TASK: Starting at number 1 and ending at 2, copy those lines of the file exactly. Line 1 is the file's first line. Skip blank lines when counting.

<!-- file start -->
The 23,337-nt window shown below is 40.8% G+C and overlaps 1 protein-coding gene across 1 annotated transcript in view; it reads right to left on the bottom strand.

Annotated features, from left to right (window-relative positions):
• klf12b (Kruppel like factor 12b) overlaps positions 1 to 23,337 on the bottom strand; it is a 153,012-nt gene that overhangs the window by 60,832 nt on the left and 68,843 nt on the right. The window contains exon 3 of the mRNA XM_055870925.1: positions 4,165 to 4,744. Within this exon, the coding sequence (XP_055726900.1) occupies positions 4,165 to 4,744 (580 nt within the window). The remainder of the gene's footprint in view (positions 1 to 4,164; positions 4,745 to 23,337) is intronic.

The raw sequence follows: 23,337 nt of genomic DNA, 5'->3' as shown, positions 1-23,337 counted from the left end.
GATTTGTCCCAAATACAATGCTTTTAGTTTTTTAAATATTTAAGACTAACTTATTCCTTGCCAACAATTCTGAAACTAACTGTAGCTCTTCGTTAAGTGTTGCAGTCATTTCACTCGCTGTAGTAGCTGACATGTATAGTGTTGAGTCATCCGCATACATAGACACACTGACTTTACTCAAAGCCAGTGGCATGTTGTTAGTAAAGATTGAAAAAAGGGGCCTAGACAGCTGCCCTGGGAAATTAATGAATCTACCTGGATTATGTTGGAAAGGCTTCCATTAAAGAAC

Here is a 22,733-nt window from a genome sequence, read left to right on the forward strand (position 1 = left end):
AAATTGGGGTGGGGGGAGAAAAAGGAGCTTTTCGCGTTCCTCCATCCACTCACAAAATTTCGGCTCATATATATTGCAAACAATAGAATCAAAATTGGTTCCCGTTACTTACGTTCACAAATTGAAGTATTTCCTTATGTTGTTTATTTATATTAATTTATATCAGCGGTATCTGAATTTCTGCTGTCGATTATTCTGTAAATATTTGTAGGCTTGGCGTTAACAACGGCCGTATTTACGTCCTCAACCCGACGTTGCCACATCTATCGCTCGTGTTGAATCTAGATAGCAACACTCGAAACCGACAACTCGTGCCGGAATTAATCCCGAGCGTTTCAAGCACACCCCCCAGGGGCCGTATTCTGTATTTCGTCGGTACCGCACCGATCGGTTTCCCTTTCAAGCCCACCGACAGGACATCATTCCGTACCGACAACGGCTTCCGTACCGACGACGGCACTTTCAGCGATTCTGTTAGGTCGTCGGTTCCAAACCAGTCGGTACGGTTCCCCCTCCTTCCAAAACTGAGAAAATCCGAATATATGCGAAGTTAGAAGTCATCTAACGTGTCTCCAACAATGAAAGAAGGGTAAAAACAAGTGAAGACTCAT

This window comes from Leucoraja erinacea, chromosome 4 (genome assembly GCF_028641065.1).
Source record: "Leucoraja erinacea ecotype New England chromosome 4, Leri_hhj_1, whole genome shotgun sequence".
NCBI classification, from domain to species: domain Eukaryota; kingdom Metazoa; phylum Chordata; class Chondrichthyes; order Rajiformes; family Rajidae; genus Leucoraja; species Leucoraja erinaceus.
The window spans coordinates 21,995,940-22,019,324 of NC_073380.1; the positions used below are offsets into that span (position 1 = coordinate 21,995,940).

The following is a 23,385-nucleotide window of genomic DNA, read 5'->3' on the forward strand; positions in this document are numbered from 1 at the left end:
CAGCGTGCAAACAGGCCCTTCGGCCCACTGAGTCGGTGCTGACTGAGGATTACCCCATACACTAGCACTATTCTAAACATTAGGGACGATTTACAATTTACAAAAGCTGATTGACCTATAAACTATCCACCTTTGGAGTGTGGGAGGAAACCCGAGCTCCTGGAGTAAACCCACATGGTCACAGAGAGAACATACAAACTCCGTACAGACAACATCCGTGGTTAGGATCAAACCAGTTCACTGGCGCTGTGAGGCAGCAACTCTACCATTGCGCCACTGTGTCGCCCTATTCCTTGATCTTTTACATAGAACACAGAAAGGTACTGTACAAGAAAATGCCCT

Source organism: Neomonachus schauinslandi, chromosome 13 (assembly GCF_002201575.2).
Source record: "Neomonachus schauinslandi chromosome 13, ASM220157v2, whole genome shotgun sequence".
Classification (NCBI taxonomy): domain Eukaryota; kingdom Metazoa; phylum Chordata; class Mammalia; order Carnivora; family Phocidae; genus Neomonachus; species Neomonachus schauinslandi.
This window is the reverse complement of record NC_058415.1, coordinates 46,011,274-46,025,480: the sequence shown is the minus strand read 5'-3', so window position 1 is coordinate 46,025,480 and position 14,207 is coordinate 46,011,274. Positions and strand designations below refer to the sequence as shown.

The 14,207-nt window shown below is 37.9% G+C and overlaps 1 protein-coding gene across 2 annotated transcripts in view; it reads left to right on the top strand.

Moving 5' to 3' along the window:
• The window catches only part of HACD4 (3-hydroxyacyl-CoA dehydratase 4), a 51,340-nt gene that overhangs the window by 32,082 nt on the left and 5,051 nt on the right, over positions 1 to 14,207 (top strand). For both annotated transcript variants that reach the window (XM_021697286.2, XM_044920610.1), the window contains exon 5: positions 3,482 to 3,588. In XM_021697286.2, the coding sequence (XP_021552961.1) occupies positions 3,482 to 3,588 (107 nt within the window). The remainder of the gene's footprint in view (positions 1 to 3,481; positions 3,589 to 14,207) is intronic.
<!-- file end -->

The 23,337-nt window shown below is 40.8% G+C and overlaps 1 protein-coding gene across 1 annotated transcript in view; it reads right to left on the bottom strand.

Annotated features, from left to right (window-relative positions):